August 26, 2017

Why Spending $250 on a Boat Slip Saves You Thousands

Why have a boat slip? The answer is easy to understand when you see the cost savings.

When to get a Boat Slip

Keeping my boat in a slip, ready to be dropped into the water, was an incredible convenience I enjoyed. It was worth having, seeing how much I was fishing at the time (10-15 days a month).

Today, I no longer keep my boat in a slip (I have a smaller boat that fits in my garage), but if I were to ever get a slip again, I'd have to make sense of the numbers first.

Wear and Tear

A boat slip prevents wear and tear on your boat, trailer and truck.

The roads in Louisiana are an abomination, ready to deal out damage points to all three. If you don't have to trailer over them, then you don't have to suffer their nonsense.

The trailer would be stored safely, the boat comfortably hanging above the water and your truck wouldn't take the potholes so badly because there is no weight on the ball hitch.

Speaking of the Devil...

Yesterday I spent time replacing old hardware attaching my rear bumper to the truck's frame.

Trailering over incredibly crappy, potholed roads stretched and broke old hardware, causing the bumper to bounce up and down on the remaining hardware.

Truck Bumper Repair

I noticed this and replaced the old hardware.

The problem is alleviated for the time being, until I can get the crack welded or acquire a new bumper.

Cracked Steel Bumper

If I had a boat slip I wouldn't be dealing with this nonsense.

Launch Fees

I remember the hoist and backdown at Breton Sound Marina (now Hopedale Marina). Some anglers used the backdown, which cost $10 and others used the hoist, $20.

If you're fishing 10+ times a month, those costs quickly add up.


The convenience of pulling up to my slip, dropping the boat down and leaving was awesome. No waiting on people to back down. No lines. No hassle.

Oh yeah, I loved having my own place to clean fish! It's nice to clean my fish without being bugged about where I went.

It's up to you to decide how much that is worth. As for me, I'm not swimming in Scrooge McDuck's money pond, so the numbers have to make sense before I pull the trigger on another slip.

Speaking of numbers...

Quick math reveals the savings:

$10 for a launch fee
$10 wear & tear on your boat, trailer, and truck (you know it's way more than that)
$10 in fuel savings from not hauling a boat (a conservative number)

If you fish 5 to 10 times a month, you are looking at diverting the aforementioned cost into a boat slip, anywhere from $150 to $300 a month.

Boat Slip Amenities

These are the things I look for in a boat slip:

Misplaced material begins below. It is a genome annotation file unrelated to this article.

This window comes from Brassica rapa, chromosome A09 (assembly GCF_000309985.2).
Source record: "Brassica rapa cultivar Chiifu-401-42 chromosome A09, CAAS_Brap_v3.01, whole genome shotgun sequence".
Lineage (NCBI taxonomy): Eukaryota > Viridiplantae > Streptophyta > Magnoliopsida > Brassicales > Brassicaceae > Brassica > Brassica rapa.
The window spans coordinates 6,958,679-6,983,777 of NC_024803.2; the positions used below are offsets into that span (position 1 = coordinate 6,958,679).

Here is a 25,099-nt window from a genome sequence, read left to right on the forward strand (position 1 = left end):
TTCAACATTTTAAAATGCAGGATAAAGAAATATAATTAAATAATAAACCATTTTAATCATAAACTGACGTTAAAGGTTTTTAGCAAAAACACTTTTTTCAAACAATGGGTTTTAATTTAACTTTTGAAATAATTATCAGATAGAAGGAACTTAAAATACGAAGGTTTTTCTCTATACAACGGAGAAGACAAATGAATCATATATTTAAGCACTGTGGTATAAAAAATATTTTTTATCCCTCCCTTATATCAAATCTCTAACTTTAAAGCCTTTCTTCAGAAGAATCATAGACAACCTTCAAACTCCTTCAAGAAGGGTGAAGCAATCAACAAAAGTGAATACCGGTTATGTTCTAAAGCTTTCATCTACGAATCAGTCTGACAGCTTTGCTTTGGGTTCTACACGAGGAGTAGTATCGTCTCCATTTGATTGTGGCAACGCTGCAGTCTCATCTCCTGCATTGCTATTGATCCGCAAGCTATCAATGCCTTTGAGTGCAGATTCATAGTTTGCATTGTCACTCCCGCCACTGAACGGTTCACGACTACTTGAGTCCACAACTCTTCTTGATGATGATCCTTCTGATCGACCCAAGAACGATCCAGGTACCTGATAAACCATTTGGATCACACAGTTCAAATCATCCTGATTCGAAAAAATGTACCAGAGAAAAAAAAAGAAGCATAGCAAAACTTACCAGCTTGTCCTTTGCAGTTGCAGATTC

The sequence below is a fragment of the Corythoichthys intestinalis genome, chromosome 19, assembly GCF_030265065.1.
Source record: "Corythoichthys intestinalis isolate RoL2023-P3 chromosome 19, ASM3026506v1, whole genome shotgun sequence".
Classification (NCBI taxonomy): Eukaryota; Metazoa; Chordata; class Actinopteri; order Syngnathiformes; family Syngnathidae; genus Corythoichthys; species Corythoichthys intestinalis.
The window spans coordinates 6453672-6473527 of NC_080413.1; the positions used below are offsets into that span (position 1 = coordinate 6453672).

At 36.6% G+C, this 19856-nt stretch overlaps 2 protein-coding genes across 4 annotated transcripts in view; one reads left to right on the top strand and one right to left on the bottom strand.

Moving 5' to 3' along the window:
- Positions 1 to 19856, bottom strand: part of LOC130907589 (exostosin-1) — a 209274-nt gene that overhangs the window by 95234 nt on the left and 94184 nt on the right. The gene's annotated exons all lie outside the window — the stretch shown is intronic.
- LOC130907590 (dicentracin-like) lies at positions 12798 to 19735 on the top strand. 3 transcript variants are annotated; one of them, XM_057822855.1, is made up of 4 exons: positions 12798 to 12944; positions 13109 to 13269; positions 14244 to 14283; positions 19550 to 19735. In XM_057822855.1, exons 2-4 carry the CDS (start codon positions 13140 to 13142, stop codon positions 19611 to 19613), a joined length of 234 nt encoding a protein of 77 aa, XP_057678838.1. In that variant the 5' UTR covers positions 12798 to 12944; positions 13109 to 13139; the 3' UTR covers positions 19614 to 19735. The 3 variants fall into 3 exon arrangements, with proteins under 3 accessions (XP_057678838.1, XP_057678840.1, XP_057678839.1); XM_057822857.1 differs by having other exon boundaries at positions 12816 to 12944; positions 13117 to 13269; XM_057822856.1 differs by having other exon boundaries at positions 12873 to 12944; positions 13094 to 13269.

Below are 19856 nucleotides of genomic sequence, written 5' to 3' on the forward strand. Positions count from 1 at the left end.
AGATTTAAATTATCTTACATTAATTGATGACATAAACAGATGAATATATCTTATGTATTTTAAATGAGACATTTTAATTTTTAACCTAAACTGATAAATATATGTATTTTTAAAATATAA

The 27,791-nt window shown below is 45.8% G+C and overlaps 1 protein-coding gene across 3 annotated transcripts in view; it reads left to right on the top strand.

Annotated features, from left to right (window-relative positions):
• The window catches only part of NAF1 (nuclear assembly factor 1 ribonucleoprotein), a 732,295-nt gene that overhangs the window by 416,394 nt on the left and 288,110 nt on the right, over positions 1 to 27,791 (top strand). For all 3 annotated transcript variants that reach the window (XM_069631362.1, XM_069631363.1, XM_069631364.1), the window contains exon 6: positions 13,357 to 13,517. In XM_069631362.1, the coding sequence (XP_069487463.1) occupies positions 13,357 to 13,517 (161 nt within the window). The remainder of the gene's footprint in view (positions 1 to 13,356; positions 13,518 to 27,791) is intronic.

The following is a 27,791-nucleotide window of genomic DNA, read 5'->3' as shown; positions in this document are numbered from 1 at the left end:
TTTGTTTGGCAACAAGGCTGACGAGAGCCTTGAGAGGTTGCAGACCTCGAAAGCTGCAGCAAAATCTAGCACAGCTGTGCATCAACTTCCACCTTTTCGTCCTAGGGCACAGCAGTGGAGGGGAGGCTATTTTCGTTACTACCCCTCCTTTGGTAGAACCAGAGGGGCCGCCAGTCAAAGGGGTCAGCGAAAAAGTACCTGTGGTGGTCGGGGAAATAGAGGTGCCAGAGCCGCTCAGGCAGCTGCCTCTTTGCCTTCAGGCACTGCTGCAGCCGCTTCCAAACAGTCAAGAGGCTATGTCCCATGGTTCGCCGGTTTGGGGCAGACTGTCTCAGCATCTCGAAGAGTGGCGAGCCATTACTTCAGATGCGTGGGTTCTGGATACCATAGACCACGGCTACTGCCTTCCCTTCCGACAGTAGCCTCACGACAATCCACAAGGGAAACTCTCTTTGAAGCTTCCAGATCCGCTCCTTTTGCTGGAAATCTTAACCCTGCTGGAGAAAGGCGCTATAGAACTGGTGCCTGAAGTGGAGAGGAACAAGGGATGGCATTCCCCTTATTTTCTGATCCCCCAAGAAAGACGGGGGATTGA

Are there cleaning tables for my catch?
Is there trash pickup?
Running water to clean everything off?
Electricity and overhead lights?

Plus's include:

ice machine
Is it sprayed for bugs? (I hate spiders in my console...stay out, you rascals)
pressure washer
screened cleaning tables (no gnats!)
or a large, mounted fan to keep bugs off while cleaning fish/boat
What does a boat slip cost?

In my experience, I've seen them go for anywhere from $150 to $300 a month. It really depends on the owner, the renter and what amenities are available.

Some slips are just that, a slip. Others have a walk-in cabin, or are built like a garage, complete with a closing door for security.

Rates can be negotiated, but expect to pay in advance for the long-term.

My Boat Slip

My slip cost me $250/month, due every six months.

It had running water, electricity, cleaning tables and was sprayed for bugs. Best of all, it was just down the bayou from Campo's Marina, the kings of dockside service in Louisiana.


It's up to you what you want. Everyone has different needs and circumstances.

At the bare minimum you should know when it makes sense to get a boat slip and what to look for. It might save you a lot of time and money!

Captain Devin

About the Author

Devin is a veteran of the Iraq War and former fishing guide. He founded Louisiana Fishing Blog in 2012 to share his ideas as a charter captain and still writes in it today. Since then he's created a fishing university — LAFB Elite — where he teaches inshore anglers how to safely navigate Louisiana's coast and catch more fish.

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  • I want my boat on the trailer at my house, not hanging in a boat slip. This way I have the flexibility to launch at different places: Eden Isles, Rigolets, Chef’s Pass, Hopedale, many other places all over Louisiana and Mississippi. Also, I work on my boat a lot to keep her maintained, so I want her in my driveway near my tools and oils, filters, etc.

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